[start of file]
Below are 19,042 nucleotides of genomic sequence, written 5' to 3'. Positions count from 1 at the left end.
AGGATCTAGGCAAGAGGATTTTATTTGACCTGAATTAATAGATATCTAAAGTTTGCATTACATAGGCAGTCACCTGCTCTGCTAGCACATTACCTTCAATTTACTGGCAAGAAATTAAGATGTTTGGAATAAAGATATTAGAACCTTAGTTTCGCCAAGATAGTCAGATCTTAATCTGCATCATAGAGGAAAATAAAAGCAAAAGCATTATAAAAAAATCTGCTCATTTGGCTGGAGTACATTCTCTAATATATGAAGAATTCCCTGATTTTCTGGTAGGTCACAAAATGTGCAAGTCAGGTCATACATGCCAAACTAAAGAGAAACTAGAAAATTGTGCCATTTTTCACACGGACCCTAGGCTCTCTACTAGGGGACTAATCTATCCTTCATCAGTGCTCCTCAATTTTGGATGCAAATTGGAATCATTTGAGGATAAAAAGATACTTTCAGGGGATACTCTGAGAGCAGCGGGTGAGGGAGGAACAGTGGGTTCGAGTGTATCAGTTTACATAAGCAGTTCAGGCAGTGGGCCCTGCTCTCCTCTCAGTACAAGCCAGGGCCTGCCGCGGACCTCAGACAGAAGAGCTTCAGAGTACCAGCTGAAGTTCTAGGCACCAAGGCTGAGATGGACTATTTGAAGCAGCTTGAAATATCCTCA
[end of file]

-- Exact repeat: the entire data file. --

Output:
Below are 19,042 nucleotides of genomic sequence, written 5' to 3'. Positions count from 1 at the left end.
AGGATCTAGGCAAGAGGATTTTATTTGACCTGAATTAATAGATATCTAAAGTTTGCATTACATAGGCAGTCACCTGCTCTGCTAGCACATTACCTTCAATTTACTGGCAAGAAATTAAGATGTTTGGAATAAAGATATTAGAACCTTAGTTTCGCCAAGATAGTCAGATCTTAATCTGCATCATAGAGGAAAATAAAAGCAAAAGCATTATAAAAAAATCTGCTCATTTGGCTGGAGTACATTCTCTAATATATGAAGAATTCCCTGATTTTCTGGTAGGTCACAAAATGTGCAAGTCAGGTCATACATGCCAAACTAAAGAGAAACTAGAAAATTGTGCCATTTTTCACACGGACCCTAGGCTCTCTACTAGGGGACTAATCTATCCTTCATCAGTGCTCCTCAATTTTGGATGCAAATTGGAATCATTTGAGGATAAAAAGATACTTTCAGGGGATACTCTGAGAGCAGCGGGTGAGGGAGGAACAGTGGGTTCGAGTGTATCAGTTTACATAAGCAGTTCAGGCAGTGGGCCCTGCTCTCCTCTCAGTACAAGCCAGGGCCTGCCGCGGACCTCAGACAGAAGAGCTTCAGAGTACCAGCTGAAGTTCTAGGCACCAAGGCTGAGATGGACTATTTGAAGCAGCTTGAAATATCCTCA